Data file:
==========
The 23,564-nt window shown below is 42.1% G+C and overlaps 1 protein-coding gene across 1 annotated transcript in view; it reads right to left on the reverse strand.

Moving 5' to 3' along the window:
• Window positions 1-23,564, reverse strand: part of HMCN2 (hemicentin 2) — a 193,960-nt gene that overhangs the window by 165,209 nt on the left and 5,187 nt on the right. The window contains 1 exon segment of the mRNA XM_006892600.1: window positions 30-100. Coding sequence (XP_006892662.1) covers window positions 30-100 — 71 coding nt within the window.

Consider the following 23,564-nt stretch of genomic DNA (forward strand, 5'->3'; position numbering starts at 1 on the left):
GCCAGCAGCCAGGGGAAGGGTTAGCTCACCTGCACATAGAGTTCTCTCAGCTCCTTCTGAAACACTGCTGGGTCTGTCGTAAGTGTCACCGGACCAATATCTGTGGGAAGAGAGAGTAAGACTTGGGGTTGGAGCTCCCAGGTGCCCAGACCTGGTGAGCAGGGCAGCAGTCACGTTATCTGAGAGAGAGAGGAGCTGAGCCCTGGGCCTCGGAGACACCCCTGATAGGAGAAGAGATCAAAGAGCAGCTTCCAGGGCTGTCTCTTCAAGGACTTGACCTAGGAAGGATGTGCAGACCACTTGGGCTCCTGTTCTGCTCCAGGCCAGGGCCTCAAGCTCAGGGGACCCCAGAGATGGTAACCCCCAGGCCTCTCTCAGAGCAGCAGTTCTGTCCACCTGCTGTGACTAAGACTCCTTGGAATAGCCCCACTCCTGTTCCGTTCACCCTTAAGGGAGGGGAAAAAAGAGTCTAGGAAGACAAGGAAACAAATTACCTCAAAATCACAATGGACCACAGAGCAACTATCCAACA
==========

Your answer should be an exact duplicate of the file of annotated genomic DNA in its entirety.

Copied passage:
The 23,564-nt window shown below is 42.1% G+C and overlaps 1 protein-coding gene across 1 annotated transcript in view; it reads right to left on the reverse strand.

Moving 5' to 3' along the window:
• Window positions 1-23,564, reverse strand: part of HMCN2 (hemicentin 2) — a 193,960-nt gene that overhangs the window by 165,209 nt on the left and 5,187 nt on the right. The window contains 1 exon segment of the mRNA XM_006892600.1: window positions 30-100. Coding sequence (XP_006892662.1) covers window positions 30-100 — 71 coding nt within the window.

Consider the following 23,564-nt stretch of genomic DNA (forward strand, 5'->3'; position numbering starts at 1 on the left):
GCCAGCAGCCAGGGGAAGGGTTAGCTCACCTGCACATAGAGTTCTCTCAGCTCCTTCTGAAACACTGCTGGGTCTGTCGTAAGTGTCACCGGACCAATATCTGTGGGAAGAGAGAGTAAGACTTGGGGTTGGAGCTCCCAGGTGCCCAGACCTGGTGAGCAGGGCAGCAGTCACGTTATCTGAGAGAGAGAGGAGCTGAGCCCTGGGCCTCGGAGACACCCCTGATAGGAGAAGAGATCAAAGAGCAGCTTCCAGGGCTGTCTCTTCAAGGACTTGACCTAGGAAGGATGTGCAGACCACTTGGGCTCCTGTTCTGCTCCAGGCCAGGGCCTCAAGCTCAGGGGACCCCAGAGATGGTAACCCCCAGGCCTCTCTCAGAGCAGCAGTTCTGTCCACCTGCTGTGACTAAGACTCCTTGGAATAGCCCCACTCCTGTTCCGTTCACCCTTAAGGGAGGGGAAAAAAGAGTCTAGGAAGACAAGGAAACAAATTACCTCAAAATCACAATGGACCACAGAGCAACTATCCAACA